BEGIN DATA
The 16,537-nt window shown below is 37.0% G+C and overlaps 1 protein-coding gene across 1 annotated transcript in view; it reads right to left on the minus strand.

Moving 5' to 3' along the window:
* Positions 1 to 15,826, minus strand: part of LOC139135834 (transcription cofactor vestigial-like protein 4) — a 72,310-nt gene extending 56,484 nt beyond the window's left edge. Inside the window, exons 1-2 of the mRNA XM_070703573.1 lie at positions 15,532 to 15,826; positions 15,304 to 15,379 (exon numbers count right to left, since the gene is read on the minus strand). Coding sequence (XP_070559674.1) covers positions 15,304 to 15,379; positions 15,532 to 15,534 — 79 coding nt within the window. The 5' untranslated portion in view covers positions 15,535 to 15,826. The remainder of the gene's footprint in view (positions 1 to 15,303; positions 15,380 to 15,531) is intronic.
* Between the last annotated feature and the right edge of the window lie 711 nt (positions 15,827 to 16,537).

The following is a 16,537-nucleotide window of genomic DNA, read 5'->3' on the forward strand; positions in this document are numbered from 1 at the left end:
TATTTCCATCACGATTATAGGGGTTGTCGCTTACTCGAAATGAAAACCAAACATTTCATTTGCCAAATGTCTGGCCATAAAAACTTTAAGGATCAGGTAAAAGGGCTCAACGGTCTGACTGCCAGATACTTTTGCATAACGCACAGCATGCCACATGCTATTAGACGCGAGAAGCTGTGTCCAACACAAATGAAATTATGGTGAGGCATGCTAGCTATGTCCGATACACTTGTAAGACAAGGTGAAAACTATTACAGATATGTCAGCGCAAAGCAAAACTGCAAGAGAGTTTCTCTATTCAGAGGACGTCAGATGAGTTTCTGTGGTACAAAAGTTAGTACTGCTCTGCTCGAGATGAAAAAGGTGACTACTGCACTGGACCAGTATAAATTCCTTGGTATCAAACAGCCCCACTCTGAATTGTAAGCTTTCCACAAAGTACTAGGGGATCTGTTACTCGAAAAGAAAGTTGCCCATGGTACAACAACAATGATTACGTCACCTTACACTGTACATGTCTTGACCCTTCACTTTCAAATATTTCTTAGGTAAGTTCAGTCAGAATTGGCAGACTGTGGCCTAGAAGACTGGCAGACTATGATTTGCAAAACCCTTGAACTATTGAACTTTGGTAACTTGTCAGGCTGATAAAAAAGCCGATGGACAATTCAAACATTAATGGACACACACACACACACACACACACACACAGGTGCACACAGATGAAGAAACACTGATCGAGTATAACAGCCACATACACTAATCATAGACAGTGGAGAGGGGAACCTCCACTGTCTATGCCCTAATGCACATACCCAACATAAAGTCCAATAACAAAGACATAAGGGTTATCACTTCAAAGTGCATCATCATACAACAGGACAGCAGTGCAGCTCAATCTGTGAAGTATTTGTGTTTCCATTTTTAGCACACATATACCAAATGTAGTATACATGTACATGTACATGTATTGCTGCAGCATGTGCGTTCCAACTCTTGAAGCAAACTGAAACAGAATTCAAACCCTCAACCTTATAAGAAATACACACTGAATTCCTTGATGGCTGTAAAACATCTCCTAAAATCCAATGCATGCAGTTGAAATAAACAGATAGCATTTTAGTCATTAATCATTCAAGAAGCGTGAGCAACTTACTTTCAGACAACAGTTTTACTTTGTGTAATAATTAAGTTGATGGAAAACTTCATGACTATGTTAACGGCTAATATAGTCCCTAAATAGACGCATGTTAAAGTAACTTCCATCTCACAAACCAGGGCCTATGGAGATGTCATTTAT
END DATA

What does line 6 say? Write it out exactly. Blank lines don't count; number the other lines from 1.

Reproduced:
TATTTCCATCACGATTATAGGGGTTGTCGCTTACTCGAAATGAAAACCAAACATTTCATTTGCCAAATGTCTGGCCATAAAAACTTTAAGGATCAGGTAAAAGGGCTCAACGGTCTGACTGCCAGATACTTTTGCATAACGCACAGCATGCCACATGCTATTAGACGCGAGAAGCTGTGTCCAACACAAATGAAATTATGGTGAGGCATGCTAGCTATGTCCGATACACTTGTAAGACAAGGTGAAAACTATTACAGATATGTCAGCGCAAAGCAAAACTGCAAGAGAGTTTCTCTATTCAGAGGACGTCAGATGAGTTTCTGTGGTACAAAAGTTAGTACTGCTCTGCTCGAGATGAAAAAGGTGACTACTGCACTGGACCAGTATAAATTCCTTGGTATCAAACAGCCCCACTCTGAATTGTAAGCTTTCCACAAAGTACTAGGGGATCTGTTACTCGAAAAGAAAGTTGCCCATGGTACAACAACAATGATTACGTCACCTTACACTGTACATGTCTTGACCCTTCACTTTCAAATATTTCTTAGGTAAGTTCAGTCAGAATTGGCAGACTGTGGCCTAGAAGACTGGCAGACTATGATTTGCAAAACCCTTGAACTATTGAACTTTGGTAACTTGTCAGGCTGATAAAAAAGCCGATGGACAATTCAAACATTAATGGACACACACACACACACACACACACACACAGGTGCACACAGATGAAGAAACACTGATCGAGTATAACAGCCACATACACTAATCATAGACAGTGGAGAGGGGAACCTCCACTGTCTATGCCCTAATGCACATACCCAACATAAAGTCCAATAACAAAGACATAAGGGTTATCACTTCAAAGTGCATCATCATACAACAGGACAGCAGTGCAGCTCAATCTGTGAAGTATTTGTGTTTCCATTTTTAGCACACATATACCAAATGTAGTATACATGTACATGTACATGTATTGCTGCAGCATGTGCGTTCCAACTCTTGAAGCAAACTGAAACAGAATTCAAACCCTCAACCTTATAAGAAATACACACTGAATTCCTTGATGGCTGTAAAACATCTCCTAAAATCCAATGCATGCAGTTGAAATAAACAGATAGCATTTTAGTCATTAATCATTCAAGAAGCGTGAGCAACTTACTTTCAGACAACAGTTTTACTTTGTGTAATAATTAAGTTGATGGAAAACTTCATGACTATGTTAACGGCTAATATAGTCCCTAAATAGACGCATGTTAAAGTAACTTCCATCTCACAAACCAGGGCCTATGGAGATGTCATTTAT